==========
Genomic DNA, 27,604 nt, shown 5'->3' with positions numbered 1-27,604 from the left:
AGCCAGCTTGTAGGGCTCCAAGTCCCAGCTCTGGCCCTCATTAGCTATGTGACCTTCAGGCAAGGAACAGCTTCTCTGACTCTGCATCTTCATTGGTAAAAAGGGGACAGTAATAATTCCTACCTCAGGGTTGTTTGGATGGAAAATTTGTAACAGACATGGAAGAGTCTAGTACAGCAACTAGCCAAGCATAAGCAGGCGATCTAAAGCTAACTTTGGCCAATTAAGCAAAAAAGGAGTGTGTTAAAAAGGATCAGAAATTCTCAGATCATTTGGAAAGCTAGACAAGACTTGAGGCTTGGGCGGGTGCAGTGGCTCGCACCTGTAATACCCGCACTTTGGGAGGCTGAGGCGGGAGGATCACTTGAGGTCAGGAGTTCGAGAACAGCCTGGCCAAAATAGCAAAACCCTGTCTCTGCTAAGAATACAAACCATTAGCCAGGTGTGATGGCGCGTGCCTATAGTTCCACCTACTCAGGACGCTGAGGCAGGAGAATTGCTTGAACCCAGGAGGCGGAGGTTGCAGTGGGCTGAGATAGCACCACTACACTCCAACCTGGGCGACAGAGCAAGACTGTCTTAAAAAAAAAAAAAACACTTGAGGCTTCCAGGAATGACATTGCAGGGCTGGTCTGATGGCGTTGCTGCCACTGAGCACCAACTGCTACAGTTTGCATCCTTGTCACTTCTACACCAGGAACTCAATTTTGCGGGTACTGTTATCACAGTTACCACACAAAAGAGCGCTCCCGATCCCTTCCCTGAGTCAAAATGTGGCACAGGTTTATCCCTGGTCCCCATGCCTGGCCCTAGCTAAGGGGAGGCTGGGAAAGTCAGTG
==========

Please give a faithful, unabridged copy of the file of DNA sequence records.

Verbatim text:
Genomic DNA, 27,604 nt, shown 5'->3' with positions numbered 1-27,604 from the left:
AGCCAGCTTGTAGGGCTCCAAGTCCCAGCTCTGGCCCTCATTAGCTATGTGACCTTCAGGCAAGGAACAGCTTCTCTGACTCTGCATCTTCATTGGTAAAAAGGGGACAGTAATAATTCCTACCTCAGGGTTGTTTGGATGGAAAATTTGTAACAGACATGGAAGAGTCTAGTACAGCAACTAGCCAAGCATAAGCAGGCGATCTAAAGCTAACTTTGGCCAATTAAGCAAAAAAGGAGTGTGTTAAAAAGGATCAGAAATTCTCAGATCATTTGGAAAGCTAGACAAGACTTGAGGCTTGGGCGGGTGCAGTGGCTCGCACCTGTAATACCCGCACTTTGGGAGGCTGAGGCGGGAGGATCACTTGAGGTCAGGAGTTCGAGAACAGCCTGGCCAAAATAGCAAAACCCTGTCTCTGCTAAGAATACAAACCATTAGCCAGGTGTGATGGCGCGTGCCTATAGTTCCACCTACTCAGGACGCTGAGGCAGGAGAATTGCTTGAACCCAGGAGGCGGAGGTTGCAGTGGGCTGAGATAGCACCACTACACTCCAACCTGGGCGACAGAGCAAGACTGTCTTAAAAAAAAAAAAAACACTTGAGGCTTCCAGGAATGACATTGCAGGGCTGGTCTGATGGCGTTGCTGCCACTGAGCACCAACTGCTACAGTTTGCATCCTTGTCACTTCTACACCAGGAACTCAATTTTGCGGGTACTGTTATCACAGTTACCACACAAAAGAGCGCTCCCGATCCCTTCCCTGAGTCAAAATGTGGCACAGGTTTATCCCTGGTCCCCATGCCTGGCCCTAGCTAAGGGGAGGCTGGGAAAGTCAGTG